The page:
Voter registration policy may depress minority participation in electoral politics

March 12, 2012

An article released by Social Forces indicates that voter identification requirements have a substantially negative impact on the voting of all groups except for Asians. Particularly strong negative effects are seen for Blacks and Hispanics: a decrease in voting by 18 percent and 22 percent respectively. Even Whites show dampened turnout associated with voter ID policies. Yet for Asians, strikingly, voter ID has the opposite effect, boosting turnout by nearly 30 percent. This is an intriguing instance in which Asian participation patterns markedly differ from that of other groups.

The authors of the article, Brown University Professor of Sociology, John R. Logan, Jennifer Darrah and Sookhee Oh, use data in federal election years from 1996 through 2004 for this study to examine voter registration and voting. It shows that racial/ in socio-economic resources and rootedness in the community do not explain overall group differences in electoral participation. It contradicts the expectation from an assimilation perspective that low levels of Latino participation are partly attributable to the large share of immigrants among . In fact net differences show higher average Latino participation than previously reported. This research was sponsored by the Russell Sage Foundation.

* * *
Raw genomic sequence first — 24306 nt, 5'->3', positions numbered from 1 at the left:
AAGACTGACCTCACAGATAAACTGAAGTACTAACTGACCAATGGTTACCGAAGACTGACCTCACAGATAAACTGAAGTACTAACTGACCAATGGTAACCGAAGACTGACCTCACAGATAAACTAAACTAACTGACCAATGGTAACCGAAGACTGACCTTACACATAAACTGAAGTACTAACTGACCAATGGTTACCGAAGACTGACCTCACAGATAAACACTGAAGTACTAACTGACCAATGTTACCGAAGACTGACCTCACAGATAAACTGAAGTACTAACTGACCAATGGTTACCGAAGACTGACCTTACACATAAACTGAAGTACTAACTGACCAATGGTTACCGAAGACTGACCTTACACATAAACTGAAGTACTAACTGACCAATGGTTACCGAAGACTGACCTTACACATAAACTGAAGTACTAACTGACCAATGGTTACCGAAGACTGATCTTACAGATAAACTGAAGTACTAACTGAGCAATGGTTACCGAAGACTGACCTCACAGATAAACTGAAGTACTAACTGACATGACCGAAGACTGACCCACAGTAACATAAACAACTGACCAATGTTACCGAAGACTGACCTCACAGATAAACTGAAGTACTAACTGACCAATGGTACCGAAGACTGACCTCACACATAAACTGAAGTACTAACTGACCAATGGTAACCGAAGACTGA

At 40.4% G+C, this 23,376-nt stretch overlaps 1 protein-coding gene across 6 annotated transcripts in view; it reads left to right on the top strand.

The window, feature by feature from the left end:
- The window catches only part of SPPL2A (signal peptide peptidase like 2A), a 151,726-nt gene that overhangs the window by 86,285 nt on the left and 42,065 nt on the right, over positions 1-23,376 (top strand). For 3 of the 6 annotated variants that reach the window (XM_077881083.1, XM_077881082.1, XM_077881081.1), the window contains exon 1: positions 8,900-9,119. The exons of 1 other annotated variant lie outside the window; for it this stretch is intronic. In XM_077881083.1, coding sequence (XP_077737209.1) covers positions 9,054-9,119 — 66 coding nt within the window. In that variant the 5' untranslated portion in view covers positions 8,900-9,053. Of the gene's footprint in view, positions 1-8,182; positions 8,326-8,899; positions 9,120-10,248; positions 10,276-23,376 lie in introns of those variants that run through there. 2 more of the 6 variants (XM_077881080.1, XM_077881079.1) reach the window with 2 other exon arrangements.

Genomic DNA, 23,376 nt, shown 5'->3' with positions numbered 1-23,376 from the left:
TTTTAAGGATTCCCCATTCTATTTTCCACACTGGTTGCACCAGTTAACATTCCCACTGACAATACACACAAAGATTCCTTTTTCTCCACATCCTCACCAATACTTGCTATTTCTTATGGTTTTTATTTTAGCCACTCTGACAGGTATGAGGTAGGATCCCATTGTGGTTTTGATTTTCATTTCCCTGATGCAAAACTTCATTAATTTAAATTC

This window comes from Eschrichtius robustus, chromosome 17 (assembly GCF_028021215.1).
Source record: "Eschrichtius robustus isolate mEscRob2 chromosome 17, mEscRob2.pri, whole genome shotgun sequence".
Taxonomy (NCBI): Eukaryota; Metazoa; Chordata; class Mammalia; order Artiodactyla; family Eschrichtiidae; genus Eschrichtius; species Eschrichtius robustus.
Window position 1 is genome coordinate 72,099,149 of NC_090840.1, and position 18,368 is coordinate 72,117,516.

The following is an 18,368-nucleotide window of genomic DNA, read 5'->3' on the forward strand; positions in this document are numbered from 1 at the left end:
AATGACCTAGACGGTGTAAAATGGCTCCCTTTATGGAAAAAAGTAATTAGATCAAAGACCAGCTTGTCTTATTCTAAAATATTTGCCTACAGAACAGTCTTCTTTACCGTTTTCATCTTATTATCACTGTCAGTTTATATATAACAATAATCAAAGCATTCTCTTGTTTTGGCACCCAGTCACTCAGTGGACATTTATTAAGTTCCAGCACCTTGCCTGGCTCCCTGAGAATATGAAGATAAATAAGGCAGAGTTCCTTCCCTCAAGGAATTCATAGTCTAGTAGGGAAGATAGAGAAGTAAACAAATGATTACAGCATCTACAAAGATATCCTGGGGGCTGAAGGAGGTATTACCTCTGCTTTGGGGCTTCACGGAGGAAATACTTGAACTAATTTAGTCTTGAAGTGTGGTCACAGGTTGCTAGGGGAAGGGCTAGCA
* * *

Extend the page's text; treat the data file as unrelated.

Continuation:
The authors have shown that all else equal, Blacks register and vote at higher rates than Whites. Among the largely with lower levels of participation, Latinos register and vote at higher rates than . Unexpectedly, though, they showed that these group differences are conditional on nativity, because among immigrants Latinos participate more than either Whites or Asians and almost as much as Blacks. The study indicates that, "Although there has been speculation that the high share of immigrants in the voting-eligible Latino and Asian populations could help to explain their lower political participation, the impact of nativity is not uniform across groups and does not account for the differences between groups in participation . . . Race, Hispanic origin and immigration status apparently combine to produce distinctive collective influences on people's understanding of the political system and their engagement in it." Their results confirm that Latino and White participation were boosted, but only for registration and surprisingly with the opposite effect on voting. Minority political representation (our measure of co-ethnic public officials in the metropolitan region) is a related factor, and they found strong positive effects for Blacks along with some evidence that there may be an effect also for Latinos. Although the direction of causality in this finding is not certain and the Asian results run in the opposite direction, these findings should encourage further efforts to bring measures of group-based organizational activity into analysis of individual political behavior.